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Dogs, like their wolf ancestors, need protein-heavy diets. Over centuries of domestication and life with humans, canines have grown to love certain vegetables, too. This doesn’t mean plopping a salad down in front of Luna and calling it a day! (And psst: Dogs should not be vegan.) Some vegetables are difficult for a dog’s digestive system to process. Others contain acids and chemical compounds that react negatively with a dog’s system, potentially leading to organ and nervous system damage. As long as you stick to our list of vegetables dogs can eat (and avoid the vegetables known to be toxic to canines), your dog will be a happy pet with a well-rounded diet.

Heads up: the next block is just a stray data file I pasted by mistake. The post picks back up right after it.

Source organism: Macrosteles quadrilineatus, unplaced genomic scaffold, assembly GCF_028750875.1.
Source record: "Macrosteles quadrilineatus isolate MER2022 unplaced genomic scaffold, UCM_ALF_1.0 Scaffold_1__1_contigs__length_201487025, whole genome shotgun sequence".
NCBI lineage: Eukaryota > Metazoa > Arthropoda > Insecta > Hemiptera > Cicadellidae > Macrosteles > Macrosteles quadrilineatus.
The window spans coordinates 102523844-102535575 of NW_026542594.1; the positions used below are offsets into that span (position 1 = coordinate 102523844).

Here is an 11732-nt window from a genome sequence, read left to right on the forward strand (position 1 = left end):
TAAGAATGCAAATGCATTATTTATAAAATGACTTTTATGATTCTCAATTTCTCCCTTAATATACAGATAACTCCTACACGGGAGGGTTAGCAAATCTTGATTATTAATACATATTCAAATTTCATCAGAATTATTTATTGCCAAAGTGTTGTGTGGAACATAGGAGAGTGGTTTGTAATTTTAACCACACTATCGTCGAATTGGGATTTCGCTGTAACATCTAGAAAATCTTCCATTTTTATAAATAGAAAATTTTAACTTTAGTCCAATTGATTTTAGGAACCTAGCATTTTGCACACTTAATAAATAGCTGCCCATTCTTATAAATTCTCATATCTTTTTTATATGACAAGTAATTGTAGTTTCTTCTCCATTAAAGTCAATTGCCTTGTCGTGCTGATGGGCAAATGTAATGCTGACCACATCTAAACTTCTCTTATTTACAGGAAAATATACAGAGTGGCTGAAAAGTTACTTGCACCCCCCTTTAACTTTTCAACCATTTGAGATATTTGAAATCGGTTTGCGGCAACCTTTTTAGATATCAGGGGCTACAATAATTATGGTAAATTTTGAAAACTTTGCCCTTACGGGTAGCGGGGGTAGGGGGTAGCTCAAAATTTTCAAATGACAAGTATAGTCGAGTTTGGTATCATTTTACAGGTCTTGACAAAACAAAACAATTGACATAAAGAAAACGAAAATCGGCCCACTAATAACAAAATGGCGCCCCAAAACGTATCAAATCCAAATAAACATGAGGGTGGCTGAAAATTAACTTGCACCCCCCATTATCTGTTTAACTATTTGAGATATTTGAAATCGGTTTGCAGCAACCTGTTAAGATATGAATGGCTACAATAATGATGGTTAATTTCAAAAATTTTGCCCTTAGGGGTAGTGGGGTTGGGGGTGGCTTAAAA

According to Bridget Meadows, Head of Food at Ollie , a company that makes human-grade meals for dogs, it’s safe to feed canines vegetables as long as you ensure their diet is between 40- and 70-percent protein. “They can also provide your dog with an assortment of vitamins, minerals, antioxidants, fiber, and phytonutrients, which are natural compounds found in plants that have disease-fighting potential.” Of course, how much of your dog’s diet comes from vegetables will vary based on your pup’s activity level, age, breed, health issues and veterinarian recommendation. Podolsky also notes studies have found green leafy vegetables may reduce the risk of cancers in some dogs. So, if you own a breed predisposed to cancer, like a Golden retriever, adding these veggies to your dog’s diet in the form of snacks during long walks or mixed in with their favorite kibble is a good idea. Red cabbage is also a safe choice for down owners looking to boost their pet’s fiber, manganese, copper and potassium levels. Ideal for dogs who need to maintain a healthier weight, cucumbers boost energy yet have a low caloric count. Dogs will get an infusion of vitamins B1, C and K when they eat cucumbers, not to mention potassium, copper, magnesium, and biotin, according to the American Kennel Club. But, these veggies are full of folic acid (good for the nervous system), potassium and vitamins B6 and C. If your dog has kidney issues, consider adding parsnips into her diet after consulting with your vet. Vitamins A, C and E also make this leafy green veggie a winner (plus, it can fight against cancer, cardiovascular disease and inflammation). As with peppers, try steaming to soften the skin (zucchini is known for retaining its nutrient density even after cooking, unlike some vegetables). The AKC says asparagus isn’t toxic to dogs, but it doesn’t offer enough nutrition value to make serving it to them worth it. Garlic is part of the allium plant family and contains thiosulfate, an inorganic compound that reacts negatively with dog systems. While mushrooms we buy at the grocery store are safe for consumption, they aren’t typically appealing to dogs nor do they surpass other veggies in terms of nutritional value. If you’re unsure if your dog has ingested leeks, onions, chives or garlic, look for dark yellow urine, a dramatic decline in energy levels, unusual bowel movements and vomiting. Rhubarb contains oxalates, an organic compound that could lead to kidney stones or nervous system issues in canines. If eaten in large quantities, rhubarb can also decrease the amount of calcium present in your dog’s bones, which is no good. “Dogs have a shorter digestive tract than their human counterparts, so they have less time to break down raw foods,” says Ollie’s Meadows. Keep in mind, your dog may still reject a vegetable even if it’s cooked, pureed, chopped or mixed into their regular kibble. If it seems like your dog has lost interest in any food, or won’t eat a prescribed diet, consult your vet. “A small amount… might be a good place to start, while keeping an eye out for any adverse reactions like gas or diarrhea. Over time, you can increase the amount, and variety, until you find the optimum level for your dog’s particular tastes and digestion.” Even sauteeing veggies in butter or adding salt can ruin the nutritional value of a vegetable and even cause harm to your pup. Steaming vegetables, without submerging them completely in water, softens them and makes them easier for your dog to chew, swallow and digest. This is also an excellent way to combine several veggies into one meal—especially if you want to trick your dog into eating bell peppers (for the vitamin C) but they prefer pumpkin.